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Conditional Logic to Boost Form Conversions

3 Inspiring Uses of Conditional Logic to Boost Form Conversions

by Lindsay Liedke on Mar 26, 2018

Want to learn how to use conditional logic to boost form conversions? Making your forms shorter, easier to understand, and customized to fit your site visitors’ needs are great ways to get people to submit your forms.

In this article, we’ll show you different ways you can use conditional logic on your WordPress forms to not only increase your conversion rate, but reduce form abandonment too.

Why Use Conditional Logic?

There are many reasons why you might need a contact form on your website. Maybe you want to give site visitors a clear way to get in touch with you. Maybe you want to direct customer questions to the right team member.

Or maybe you just want another way to improve your email marketing efforts by giving people a way to subscribe to your newsletter.

No matter the reason, most contact forms can benefit from adding conditional logic to them.

After all, using conditional logic helps keep users focused, tailors forms to meet the user’s needs, gets users interacting with your forms, and of course, hides or shows fields based on a user’s answers.

Create a WordPress Form

The first thing you’ll need to do is install and activate the WPForms plugin. Here’s a step by step guide on how to install a plugin in WordPress.

To create a form, pick from the pre-designed templates or create one using a blank template. If you need help, check out our tutorial on how to create a simple contact form as an example to get started.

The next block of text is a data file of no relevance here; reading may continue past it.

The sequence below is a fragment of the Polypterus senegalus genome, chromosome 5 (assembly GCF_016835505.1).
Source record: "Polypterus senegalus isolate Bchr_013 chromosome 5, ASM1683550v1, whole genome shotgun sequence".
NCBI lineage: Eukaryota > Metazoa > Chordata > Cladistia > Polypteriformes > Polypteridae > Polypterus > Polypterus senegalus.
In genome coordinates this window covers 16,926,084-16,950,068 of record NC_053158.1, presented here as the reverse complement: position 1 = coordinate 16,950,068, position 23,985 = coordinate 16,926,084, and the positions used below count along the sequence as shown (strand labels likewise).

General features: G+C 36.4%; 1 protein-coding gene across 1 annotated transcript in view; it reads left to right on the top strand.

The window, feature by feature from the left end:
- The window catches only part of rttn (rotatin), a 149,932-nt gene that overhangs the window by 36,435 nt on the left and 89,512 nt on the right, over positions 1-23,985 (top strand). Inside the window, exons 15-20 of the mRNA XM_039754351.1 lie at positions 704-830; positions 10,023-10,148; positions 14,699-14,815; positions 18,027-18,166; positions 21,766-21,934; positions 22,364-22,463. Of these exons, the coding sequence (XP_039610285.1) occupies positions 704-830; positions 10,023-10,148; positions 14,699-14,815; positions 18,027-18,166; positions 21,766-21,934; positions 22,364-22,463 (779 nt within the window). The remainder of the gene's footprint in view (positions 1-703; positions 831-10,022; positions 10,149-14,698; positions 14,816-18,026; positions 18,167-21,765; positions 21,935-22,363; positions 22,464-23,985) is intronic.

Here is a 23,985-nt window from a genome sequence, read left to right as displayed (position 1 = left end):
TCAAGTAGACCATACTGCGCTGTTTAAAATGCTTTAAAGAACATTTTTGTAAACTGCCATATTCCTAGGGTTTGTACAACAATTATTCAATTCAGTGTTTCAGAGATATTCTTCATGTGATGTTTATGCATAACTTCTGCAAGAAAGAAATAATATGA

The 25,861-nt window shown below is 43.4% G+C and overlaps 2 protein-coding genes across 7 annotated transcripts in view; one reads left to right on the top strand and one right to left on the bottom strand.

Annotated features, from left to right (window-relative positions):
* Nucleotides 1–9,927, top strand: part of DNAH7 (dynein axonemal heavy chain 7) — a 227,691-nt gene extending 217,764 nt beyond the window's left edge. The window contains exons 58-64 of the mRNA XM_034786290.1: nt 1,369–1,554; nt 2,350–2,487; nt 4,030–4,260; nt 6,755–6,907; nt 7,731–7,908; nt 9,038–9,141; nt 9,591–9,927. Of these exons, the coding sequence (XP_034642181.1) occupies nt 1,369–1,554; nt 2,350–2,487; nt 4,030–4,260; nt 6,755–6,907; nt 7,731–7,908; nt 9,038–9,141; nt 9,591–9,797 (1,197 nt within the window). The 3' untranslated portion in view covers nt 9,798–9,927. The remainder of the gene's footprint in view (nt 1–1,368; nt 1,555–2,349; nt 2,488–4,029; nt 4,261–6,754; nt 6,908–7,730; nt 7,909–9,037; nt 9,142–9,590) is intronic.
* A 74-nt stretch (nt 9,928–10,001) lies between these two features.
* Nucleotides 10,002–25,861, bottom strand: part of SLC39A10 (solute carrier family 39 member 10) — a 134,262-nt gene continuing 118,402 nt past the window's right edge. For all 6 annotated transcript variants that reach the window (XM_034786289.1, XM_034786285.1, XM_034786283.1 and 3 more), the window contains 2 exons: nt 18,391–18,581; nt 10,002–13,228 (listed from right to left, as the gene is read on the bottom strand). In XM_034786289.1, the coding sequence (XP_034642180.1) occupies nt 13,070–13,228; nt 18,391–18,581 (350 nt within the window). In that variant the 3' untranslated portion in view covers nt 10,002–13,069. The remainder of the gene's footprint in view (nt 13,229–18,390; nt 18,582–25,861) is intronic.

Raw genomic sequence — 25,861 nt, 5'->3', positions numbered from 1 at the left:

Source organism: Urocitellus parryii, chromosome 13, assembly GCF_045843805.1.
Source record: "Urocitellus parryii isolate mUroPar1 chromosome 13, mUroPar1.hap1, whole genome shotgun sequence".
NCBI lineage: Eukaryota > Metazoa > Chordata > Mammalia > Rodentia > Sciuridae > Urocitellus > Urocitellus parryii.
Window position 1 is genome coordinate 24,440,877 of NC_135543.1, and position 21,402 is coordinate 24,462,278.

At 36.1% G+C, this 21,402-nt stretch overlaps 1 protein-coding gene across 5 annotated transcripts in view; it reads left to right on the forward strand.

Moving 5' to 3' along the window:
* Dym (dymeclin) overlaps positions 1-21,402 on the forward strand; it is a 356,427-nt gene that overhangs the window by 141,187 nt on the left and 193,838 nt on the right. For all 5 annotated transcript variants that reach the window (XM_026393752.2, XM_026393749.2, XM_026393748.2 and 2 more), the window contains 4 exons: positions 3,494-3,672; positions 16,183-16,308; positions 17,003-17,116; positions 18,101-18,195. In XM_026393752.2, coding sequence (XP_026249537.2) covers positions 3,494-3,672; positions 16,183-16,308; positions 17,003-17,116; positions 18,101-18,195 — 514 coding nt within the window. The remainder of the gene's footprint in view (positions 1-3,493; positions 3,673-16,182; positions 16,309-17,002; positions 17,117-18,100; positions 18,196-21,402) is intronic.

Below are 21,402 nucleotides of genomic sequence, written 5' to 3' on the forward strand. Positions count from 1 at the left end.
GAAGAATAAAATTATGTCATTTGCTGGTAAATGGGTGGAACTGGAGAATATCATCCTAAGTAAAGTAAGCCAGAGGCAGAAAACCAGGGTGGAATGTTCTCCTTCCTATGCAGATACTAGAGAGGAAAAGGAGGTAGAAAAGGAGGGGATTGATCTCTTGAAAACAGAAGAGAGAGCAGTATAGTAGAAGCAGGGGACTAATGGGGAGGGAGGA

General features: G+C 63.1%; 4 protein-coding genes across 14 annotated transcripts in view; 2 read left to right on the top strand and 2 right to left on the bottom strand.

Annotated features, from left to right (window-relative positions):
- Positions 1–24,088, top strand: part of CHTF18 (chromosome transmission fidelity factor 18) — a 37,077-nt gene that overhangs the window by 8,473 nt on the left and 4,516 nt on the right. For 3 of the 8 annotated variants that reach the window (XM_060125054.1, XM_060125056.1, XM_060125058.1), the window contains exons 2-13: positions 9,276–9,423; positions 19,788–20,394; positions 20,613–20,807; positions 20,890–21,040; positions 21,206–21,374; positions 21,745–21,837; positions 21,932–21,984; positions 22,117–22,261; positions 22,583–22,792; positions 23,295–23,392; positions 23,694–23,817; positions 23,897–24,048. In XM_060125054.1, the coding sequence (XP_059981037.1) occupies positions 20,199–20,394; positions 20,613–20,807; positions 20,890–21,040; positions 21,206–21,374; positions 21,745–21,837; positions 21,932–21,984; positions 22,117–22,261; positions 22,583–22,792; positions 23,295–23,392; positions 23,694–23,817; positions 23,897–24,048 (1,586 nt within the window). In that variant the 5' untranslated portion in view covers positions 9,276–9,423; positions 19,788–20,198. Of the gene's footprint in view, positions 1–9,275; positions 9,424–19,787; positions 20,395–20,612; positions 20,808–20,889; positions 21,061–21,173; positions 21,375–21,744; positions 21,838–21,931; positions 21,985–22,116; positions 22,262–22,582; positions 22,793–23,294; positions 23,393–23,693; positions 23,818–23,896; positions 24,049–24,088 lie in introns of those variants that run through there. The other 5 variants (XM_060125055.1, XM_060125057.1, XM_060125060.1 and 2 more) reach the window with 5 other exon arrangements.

After you have your WordPress form created, it’s time to customize it using conditional logic. For step by step instructions on how to enable basic conditional logic on your WordPress forms, check out this helpful tutorial.

Now let’s look at 3 unique ways you can use conditional logic on your WordPress forms.

1. Survey Comments

If you haven’t done so already, you should definitely check out how to use the WPForms Surveys and Polls addon.

Using the drag & drop WordPress form builder, you can turn any WordPress form into a survey or poll form and ask site visitors for their feedback.

Drag & Drop WordPress Form Editor

You can add dropdown fields, checkboxes, rating icons, and even a Likert Scale. And of course, you can enable conditional logic to collect more information from site visitors.

One of the best reasons to collect additional comments from users filling out your survey form is to find out why they left a poor rating.

This shows site visitors that you care about their feedback enough to ask them what you might do differently to make their next experience better.

It also creates a more personal experience that gives the users that aren’t satisfied with your service a way to express their concerns, which is something even dissatisfied customers appreciate.

To do this, create a form asking users to rate their experience and enable conditional rules that will show an additional text field for comments only if a user leaves a 1 or 2 star rating.